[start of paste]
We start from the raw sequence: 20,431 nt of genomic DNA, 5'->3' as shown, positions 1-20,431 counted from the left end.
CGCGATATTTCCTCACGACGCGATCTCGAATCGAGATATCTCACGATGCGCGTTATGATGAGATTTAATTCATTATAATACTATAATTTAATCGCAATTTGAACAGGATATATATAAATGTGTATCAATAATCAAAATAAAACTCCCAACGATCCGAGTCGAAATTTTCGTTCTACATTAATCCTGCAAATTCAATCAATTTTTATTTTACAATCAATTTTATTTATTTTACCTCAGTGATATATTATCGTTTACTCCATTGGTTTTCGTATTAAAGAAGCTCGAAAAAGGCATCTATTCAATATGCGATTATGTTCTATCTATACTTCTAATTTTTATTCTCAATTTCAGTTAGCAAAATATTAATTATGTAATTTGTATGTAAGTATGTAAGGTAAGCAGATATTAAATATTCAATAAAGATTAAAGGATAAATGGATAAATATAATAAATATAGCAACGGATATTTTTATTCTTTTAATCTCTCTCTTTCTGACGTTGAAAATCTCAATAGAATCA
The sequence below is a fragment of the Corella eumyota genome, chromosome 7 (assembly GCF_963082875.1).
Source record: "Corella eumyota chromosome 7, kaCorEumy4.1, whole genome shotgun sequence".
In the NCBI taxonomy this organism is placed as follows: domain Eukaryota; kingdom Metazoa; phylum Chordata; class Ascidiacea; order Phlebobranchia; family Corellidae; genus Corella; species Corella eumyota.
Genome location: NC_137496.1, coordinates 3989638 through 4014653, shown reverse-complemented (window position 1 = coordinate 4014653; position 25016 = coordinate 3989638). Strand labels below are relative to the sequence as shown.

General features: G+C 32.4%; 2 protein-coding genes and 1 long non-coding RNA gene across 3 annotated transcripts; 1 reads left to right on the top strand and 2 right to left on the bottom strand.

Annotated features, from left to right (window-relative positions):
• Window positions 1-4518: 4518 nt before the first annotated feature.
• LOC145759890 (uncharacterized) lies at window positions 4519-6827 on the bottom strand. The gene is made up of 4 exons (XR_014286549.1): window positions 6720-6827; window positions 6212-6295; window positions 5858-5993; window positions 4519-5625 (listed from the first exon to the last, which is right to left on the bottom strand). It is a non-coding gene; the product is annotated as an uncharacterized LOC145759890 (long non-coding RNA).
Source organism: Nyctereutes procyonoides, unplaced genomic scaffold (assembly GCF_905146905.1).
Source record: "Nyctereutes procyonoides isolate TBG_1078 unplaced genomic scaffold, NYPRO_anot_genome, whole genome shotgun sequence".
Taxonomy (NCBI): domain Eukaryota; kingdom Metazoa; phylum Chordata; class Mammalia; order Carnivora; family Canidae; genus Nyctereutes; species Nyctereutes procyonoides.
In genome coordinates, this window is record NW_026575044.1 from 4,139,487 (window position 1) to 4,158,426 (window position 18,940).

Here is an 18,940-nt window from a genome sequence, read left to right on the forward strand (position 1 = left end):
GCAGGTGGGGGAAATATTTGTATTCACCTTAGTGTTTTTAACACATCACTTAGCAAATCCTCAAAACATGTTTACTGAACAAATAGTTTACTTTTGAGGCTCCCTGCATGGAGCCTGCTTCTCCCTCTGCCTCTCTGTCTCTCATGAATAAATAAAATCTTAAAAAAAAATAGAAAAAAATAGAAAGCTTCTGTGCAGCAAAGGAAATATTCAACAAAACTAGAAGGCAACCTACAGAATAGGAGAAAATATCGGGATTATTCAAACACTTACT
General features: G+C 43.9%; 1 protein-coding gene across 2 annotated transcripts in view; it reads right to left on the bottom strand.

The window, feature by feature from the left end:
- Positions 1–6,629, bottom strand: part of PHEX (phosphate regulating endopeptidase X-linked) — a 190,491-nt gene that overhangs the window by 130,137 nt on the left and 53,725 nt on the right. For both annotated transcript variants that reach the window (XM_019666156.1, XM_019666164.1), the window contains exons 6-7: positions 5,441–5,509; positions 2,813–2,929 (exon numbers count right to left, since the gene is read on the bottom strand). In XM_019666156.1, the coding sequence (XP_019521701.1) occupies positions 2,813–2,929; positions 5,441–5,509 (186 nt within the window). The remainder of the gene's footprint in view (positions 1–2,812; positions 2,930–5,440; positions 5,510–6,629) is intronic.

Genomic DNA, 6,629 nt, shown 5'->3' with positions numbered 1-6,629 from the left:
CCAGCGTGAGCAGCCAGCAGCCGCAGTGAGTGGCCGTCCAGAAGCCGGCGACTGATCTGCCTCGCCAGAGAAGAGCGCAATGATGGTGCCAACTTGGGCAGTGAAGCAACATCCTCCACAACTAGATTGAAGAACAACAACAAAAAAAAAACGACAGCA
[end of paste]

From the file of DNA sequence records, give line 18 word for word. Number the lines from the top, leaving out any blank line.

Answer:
The window, feature by feature from the left end: